Bonnard, Vuillard and an iPad

Whilst walking round an exhibition in the Amsterdam Hermitage I notice that the French artist Pierre Bonnard was born exactly 100 years before me. Bonnard, along with Vuillard and Gauguin are the star names in the exhibition. Their paintings are very familiar, making use of relatively simple approaches, flat areas of colour in Gauguin’s case and the direct and inconspicuously unhidden brushstrokes in the work of Bonnard and Vuillard.

All three were making paintings in a period when artists were coming to terms with what it was to paint in a period where photography was becoming increasingly visible in daily life. It makes me wonder about my own paintings and the place that new digital possibilities have found in my own production.


Whilst walking round the Hermitage I find myself stopping to make a quick digital sketch of a sculpture on my ipad. It is an occasional pleasure, drawing whilst visiting a show, as much to make me look a little harder as anything else. Drawing on the glass screen really doesn’t feel to me at least as anything particularly different to paper in a book. Yet it does leave me feeling a little conspicuous amongst the tourists visiting what feels a pretty traditional sort of art exhibition.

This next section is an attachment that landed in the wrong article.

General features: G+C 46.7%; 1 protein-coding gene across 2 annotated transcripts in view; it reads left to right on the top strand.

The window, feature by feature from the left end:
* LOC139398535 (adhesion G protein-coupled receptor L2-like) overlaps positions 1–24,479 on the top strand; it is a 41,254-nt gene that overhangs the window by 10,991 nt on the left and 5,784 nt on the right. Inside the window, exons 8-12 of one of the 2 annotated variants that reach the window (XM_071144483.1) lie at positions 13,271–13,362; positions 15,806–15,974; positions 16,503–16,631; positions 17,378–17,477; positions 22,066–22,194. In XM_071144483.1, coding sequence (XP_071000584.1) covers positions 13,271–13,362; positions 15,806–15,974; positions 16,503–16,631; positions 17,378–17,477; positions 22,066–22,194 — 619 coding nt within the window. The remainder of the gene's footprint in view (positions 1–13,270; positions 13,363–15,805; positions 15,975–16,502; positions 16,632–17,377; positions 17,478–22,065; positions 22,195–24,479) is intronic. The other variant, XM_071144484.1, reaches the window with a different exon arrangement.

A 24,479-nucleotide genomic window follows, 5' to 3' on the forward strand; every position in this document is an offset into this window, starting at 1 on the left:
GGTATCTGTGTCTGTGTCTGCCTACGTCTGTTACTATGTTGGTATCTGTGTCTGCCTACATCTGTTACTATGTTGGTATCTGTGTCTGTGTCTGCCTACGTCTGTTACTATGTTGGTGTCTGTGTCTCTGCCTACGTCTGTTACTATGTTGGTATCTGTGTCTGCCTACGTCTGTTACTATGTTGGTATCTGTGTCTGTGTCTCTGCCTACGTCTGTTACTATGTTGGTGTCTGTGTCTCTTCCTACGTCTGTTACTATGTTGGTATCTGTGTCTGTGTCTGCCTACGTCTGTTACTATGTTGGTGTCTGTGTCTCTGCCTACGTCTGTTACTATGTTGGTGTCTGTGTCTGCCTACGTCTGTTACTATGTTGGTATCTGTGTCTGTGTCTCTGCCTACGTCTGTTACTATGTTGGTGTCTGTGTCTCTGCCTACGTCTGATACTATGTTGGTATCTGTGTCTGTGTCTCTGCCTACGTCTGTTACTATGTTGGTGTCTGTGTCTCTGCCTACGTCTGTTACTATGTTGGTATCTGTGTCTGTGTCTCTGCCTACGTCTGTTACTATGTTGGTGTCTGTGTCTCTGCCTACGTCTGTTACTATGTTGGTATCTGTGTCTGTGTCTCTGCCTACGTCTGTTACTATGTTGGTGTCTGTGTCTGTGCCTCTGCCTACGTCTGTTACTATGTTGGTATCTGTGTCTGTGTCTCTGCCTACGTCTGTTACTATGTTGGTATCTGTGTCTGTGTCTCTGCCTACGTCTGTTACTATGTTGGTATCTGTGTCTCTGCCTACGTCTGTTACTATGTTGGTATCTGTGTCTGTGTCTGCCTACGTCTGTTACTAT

I’ve been experimenting quite a lot in the last couple of weeks with drawing software for on the tablet. I want to experiment with my pupils at school after the summer with various digital drawing ideas. I am hugely curious to see whether the speed and directness of the drawing on the tablet can help bridge the nervousness that all art teachers will recognize when their pupils approach the virginal whiteness of a new sheet of paper. the urge to match this perfection can be quite inhibiting.

My own paintings have undoubtedly been effected by the possibilities offered by the digital age. I use a computer to create geometric forms and also painterly effects that are later transferred to canvases. For my pupils that is not likely to be the result or what is desired. Instead, what I am hoping for, is a less inhibited approach to their drawings, a directness of just making the work, yes kind of like the qualities found in the work of Bonnard and Vuillard and their paintings of 100 years ago.

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